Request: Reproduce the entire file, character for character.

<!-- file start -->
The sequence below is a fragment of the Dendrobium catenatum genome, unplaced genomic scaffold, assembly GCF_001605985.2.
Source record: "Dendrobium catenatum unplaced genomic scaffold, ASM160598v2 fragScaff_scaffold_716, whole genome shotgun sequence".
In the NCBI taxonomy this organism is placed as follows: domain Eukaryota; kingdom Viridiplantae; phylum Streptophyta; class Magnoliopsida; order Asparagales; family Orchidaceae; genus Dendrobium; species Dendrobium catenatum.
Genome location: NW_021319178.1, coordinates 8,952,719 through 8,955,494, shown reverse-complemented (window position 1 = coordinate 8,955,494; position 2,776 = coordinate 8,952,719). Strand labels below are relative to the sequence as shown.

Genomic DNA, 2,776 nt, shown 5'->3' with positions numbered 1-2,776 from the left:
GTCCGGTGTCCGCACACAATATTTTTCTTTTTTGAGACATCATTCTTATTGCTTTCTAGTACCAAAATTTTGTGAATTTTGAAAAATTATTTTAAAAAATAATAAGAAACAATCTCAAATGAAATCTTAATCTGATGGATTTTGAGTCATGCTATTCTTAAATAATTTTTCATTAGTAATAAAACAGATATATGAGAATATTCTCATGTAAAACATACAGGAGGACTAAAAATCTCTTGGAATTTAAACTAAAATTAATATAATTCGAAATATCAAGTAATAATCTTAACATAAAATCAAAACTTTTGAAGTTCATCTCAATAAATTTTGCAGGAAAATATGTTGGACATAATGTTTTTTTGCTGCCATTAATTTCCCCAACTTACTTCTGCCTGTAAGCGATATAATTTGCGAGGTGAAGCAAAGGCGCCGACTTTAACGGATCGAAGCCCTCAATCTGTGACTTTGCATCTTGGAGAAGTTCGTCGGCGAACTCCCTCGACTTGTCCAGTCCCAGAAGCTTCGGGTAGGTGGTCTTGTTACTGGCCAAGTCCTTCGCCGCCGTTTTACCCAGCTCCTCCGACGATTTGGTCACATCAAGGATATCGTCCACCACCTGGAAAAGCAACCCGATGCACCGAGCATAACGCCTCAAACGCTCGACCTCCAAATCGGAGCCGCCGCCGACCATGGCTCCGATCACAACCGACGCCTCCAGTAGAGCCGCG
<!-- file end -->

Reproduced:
The sequence below is a fragment of the Dendrobium catenatum genome, unplaced genomic scaffold, assembly GCF_001605985.2.
Source record: "Dendrobium catenatum unplaced genomic scaffold, ASM160598v2 fragScaff_scaffold_716, whole genome shotgun sequence".
In the NCBI taxonomy this organism is placed as follows: domain Eukaryota; kingdom Viridiplantae; phylum Streptophyta; class Magnoliopsida; order Asparagales; family Orchidaceae; genus Dendrobium; species Dendrobium catenatum.
Genome location: NW_021319178.1, coordinates 8,952,719 through 8,955,494, shown reverse-complemented (window position 1 = coordinate 8,955,494; position 2,776 = coordinate 8,952,719). Strand labels below are relative to the sequence as shown.

Genomic DNA, 2,776 nt, shown 5'->3' with positions numbered 1-2,776 from the left:
GTCCGGTGTCCGCACACAATATTTTTCTTTTTTGAGACATCATTCTTATTGCTTTCTAGTACCAAAATTTTGTGAATTTTGAAAAATTATTTTAAAAAATAATAAGAAACAATCTCAAATGAAATCTTAATCTGATGGATTTTGAGTCATGCTATTCTTAAATAATTTTTCATTAGTAATAAAACAGATATATGAGAATATTCTCATGTAAAACATACAGGAGGACTAAAAATCTCTTGGAATTTAAACTAAAATTAATATAATTCGAAATATCAAGTAATAATCTTAACATAAAATCAAAACTTTTGAAGTTCATCTCAATAAATTTTGCAGGAAAATATGTTGGACATAATGTTTTTTTGCTGCCATTAATTTCCCCAACTTACTTCTGCCTGTAAGCGATATAATTTGCGAGGTGAAGCAAAGGCGCCGACTTTAACGGATCGAAGCCCTCAATCTGTGACTTTGCATCTTGGAGAAGTTCGTCGGCGAACTCCCTCGACTTGTCCAGTCCCAGAAGCTTCGGGTAGGTGGTCTTGTTACTGGCCAAGTCCTTCGCCGCCGTTTTACCCAGCTCCTCCGACGATTTGGTCACATCAAGGATATCGTCCACCACCTGGAAAAGCAACCCGATGCACCGAGCATAACGCCTCAAACGCTCGACCTCCAAATCGGAGCCGCCGCCGACCATGGCTCCGATCACAACCGACGCCTCCAGTAGAGCCGCG